Welcome to our Blog!

We hope you enjoy our first attempts at blogging! This is to prevent you from receiving long boring messages that arrive on your screen when you're not ready to sit back, relax and read about our life. This way, you can come into our blog on your time, when you want and check up on us.

We hope you like our stories! See you soon.
Gail and Rick

Sunday, December 19, 2010

Goodbye from Kadina

On December 26th we depart for Canada from Sydney. Our one year adventure of working and vacationing in Australia will have come to an end. We left Kadina on December 11th and plan on spending our last few days in Perth and Bali before heading home. So this will be our last blog entry. We hope you have enjoyed reading about our experiences while living in Australia and have learned something about this most beautiful country.

We left Kadina with mixed emotions. On the one hand we are anxious to get home to see family and friends. For example, we haven’t seen our daughter Fran’s engagement ring; let alone Fran! On the other hand, Kadina has been our home for one year and we have left new life-long friends who we know we will see again sometime in the future. If our paths do not cross in Canada, they will cross again in Australia; or perhaps at another destination equal distance between the two.

It is hard to express in words what this year has meant to us. Consequently, we elected to put together a collection of miscellaneous photos to help capture this most incredible year. Remember a picture is worth a thousand words.

Skippy, Rick and Gail sharing a moment. Of course no trip to Australia is complete without seeing a Kangaroo.

A year of wine, wine, and more wine. Before we came to South Australia, our understanding of wine was that there are “Reds” and “Whites”. Never before had we bought wine by the case! Now we know a little more about the subject and won’t hesitate to purchase the occasional bottle.

We experienced our warmest day at the Cricket match. Temperatures reached 44oC. Within a three month period, between living in Canada and Australia, we had experienced temperatures from minus 40 to plus 40. For those Australians reading this blog is minus 40 cold enough for you? Your freezer is outside. For those Canadians, is plus 40 hot enough? You can fry an egg on the hood of your car.

One day a week Rick worked with Leon and Doug at Desi’s, the local butcher shop. In Kadina, no one was familiar with Kolbassa, so Gail contacted Stawnitchy’s in Mundare to get the scoop on making this Alberta famous meat. Stawnitchy’s would not provide their secret recipe, but they did provide the process. After a couple of trials, Desi came up with “Ricky Boy’s Furster Wurster”. The sausage is a hit, is gaining in popularity and is now a regular on the shelf. The Three Amigos below look happy as the recipe for the Furster Wurster has been finalized.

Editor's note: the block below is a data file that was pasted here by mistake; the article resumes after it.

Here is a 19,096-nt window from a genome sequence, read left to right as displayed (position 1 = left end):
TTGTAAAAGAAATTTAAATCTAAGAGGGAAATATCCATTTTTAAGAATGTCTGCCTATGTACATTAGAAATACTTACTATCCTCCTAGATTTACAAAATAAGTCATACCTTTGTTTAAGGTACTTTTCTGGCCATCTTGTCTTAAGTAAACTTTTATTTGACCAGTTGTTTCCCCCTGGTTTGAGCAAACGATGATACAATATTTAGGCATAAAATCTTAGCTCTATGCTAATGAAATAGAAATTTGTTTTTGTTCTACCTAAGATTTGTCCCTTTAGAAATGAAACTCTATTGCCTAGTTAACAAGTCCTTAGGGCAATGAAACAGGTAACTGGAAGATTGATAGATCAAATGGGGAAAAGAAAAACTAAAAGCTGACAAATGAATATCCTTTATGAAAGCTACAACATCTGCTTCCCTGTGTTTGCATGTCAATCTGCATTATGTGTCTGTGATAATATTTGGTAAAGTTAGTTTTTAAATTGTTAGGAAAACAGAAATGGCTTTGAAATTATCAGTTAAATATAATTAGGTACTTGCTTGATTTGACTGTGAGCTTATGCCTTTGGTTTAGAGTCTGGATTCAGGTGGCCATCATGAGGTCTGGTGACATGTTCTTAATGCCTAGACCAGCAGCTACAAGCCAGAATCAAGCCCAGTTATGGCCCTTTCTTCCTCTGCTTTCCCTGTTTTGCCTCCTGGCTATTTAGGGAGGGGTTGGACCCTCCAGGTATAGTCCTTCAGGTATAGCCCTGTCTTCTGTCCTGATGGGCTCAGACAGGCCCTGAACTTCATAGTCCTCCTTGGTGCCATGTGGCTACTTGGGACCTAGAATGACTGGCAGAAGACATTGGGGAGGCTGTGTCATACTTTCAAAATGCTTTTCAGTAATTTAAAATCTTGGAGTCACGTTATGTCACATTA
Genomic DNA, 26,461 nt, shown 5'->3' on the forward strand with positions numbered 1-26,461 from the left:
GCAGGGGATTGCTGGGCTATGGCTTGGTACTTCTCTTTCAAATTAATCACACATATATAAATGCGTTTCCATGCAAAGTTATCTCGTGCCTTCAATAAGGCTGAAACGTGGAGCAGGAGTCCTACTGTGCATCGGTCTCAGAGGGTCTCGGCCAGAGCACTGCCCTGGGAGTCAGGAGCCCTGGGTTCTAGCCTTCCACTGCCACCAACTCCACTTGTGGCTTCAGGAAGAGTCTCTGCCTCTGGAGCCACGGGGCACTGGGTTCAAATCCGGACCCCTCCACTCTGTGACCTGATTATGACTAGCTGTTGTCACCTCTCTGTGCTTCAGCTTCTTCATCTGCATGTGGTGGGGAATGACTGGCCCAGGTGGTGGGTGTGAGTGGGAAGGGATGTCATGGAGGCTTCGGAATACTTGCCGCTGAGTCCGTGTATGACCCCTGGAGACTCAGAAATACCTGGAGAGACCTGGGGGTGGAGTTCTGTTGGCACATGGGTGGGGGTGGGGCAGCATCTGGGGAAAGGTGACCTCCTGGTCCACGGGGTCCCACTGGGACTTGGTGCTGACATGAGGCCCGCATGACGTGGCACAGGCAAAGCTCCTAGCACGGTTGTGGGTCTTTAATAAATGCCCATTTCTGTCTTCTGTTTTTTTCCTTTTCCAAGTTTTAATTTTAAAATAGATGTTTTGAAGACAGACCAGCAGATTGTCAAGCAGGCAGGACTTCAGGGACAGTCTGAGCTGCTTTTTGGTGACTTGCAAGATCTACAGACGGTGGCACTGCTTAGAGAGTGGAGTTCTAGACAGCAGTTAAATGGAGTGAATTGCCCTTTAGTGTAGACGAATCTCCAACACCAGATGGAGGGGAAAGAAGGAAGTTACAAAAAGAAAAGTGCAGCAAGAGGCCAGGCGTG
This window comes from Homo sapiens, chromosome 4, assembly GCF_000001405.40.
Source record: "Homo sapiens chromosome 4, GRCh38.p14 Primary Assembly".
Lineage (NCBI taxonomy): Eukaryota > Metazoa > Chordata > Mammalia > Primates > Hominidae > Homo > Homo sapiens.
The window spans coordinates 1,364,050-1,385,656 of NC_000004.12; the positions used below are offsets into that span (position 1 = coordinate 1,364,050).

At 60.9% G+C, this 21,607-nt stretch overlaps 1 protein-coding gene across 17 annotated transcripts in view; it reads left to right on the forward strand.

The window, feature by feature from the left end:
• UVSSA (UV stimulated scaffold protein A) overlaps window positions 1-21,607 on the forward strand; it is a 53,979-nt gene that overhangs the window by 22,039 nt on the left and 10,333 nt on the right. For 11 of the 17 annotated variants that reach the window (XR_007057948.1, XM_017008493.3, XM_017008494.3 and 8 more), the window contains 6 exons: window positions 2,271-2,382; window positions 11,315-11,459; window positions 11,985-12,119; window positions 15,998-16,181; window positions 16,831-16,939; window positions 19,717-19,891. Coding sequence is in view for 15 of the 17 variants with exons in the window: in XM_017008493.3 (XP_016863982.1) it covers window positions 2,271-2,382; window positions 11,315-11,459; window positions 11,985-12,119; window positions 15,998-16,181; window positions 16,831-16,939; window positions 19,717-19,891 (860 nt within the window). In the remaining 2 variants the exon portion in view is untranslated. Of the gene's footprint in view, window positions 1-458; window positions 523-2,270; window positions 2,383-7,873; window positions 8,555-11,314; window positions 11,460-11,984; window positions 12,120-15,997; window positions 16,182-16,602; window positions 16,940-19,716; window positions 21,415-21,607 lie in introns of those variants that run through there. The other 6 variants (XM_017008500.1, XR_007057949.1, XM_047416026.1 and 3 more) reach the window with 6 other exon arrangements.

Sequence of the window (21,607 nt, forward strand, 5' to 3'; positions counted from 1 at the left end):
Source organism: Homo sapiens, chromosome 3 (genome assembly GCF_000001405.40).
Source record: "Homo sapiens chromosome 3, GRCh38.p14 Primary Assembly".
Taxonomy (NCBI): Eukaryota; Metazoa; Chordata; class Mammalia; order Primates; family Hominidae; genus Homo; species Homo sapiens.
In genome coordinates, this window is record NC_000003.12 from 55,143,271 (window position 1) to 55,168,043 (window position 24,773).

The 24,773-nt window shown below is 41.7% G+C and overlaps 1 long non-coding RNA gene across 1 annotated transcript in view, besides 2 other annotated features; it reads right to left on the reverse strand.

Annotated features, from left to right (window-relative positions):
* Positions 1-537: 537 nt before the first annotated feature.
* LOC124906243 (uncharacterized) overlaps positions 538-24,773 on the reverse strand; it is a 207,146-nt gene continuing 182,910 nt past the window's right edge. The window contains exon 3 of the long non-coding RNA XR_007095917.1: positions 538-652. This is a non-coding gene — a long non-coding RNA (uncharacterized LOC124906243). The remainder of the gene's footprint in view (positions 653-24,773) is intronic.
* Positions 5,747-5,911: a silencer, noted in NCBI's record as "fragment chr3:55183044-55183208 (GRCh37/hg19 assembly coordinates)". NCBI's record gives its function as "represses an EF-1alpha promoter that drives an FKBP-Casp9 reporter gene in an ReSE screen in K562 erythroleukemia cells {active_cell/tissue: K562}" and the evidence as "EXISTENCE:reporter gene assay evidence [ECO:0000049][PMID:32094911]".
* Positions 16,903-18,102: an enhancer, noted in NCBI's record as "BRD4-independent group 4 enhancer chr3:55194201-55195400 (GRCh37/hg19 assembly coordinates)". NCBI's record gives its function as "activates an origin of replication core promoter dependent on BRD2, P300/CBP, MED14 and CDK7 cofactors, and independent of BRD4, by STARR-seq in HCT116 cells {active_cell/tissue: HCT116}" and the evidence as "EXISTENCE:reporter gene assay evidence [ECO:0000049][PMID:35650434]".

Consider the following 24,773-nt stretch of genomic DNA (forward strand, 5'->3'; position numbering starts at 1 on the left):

We enjoyed many outdoor get togethers. For example, we had the “Burger OFF” at Jane and Andrew’s place for Andrew’s birthday. The South African burger vs. the Australian Burger vs. the Canadian Burger. What better way to compare international cuisine! After considerable schmoozing with the birthday boy AKA Judge…it was no contest. We had him at Hello! Then again who would want to eat an Aussie burger complete with a soft egg and a slice of beet and pineapple? The South African burger was meat, meat and more meat. Sooooo plain! So when the Judge bit into tomato, lettuce, cheese, mustard all on a sesame seed bun….it was no contest.

Every Thursday was “Movie Night” at Leon’s. We had rules – the movie had to be either made in Australia, have Australian actors (Mel Gibson still counts!) or be directed/written/produced by an Australian. We are not movie goers so movie night was a real change for us. We learned a lot of Australian colloquialisms, and a lot about the country’s culture. Leon – those nights are going “Straight to the Pool Room”. We enjoyed movie night so much that we look forward to keeping up the new practice when we return to Canada…..Are you reading this Bill?

Doug and Dawn took us in as part of their family. Attending their granddaugther’s baptism was a special moment and we were thrilled to be invited. Gail was so pathetic and wept through the whole thing.

In late November – December the purple flowers on the Jackeranda tree blossom and are spectacular. We will miss the Australian flora as it is all so uniquely different and often so stunningly beautiful.

We first met Jill and her son Micheal while they were on exchange in Edmonton in 2003. Jill became our exchange buddy and took us under her wing to show us the ropes. She recognized that when people first arrive in a new country they can easily become lost, overwhelmed and confused over simple things like grocery shopping, and coping with day to day living. Jill and others like Leon helped to explainto us many of Australia’s customs and traditions.

This picture depicts the number of teachers on exchange in South Australia in 2010. They came from Canada, Great Britain, United States, New Caledonia, Germany, and France. There will be almost the same number of participants for the 2011 school term. In 2010 South Australia celebrated its 90th year of exchange while Alberta celebrated its 30th. It was cool to be part of that!

Here’s the usual Aussie barbecue and fare of snags and chooks (sausages and chicken) for a large outdoor event like the teacher’s opening school picnic.

Galahs are a type of parrot. We learned to love listening to their cheerful squawk as we felt it to be uniquely Australian. They fly in such unusual and unpredictable patterns that the Australians have an expression about people’s behaviour being like a “silly galah”.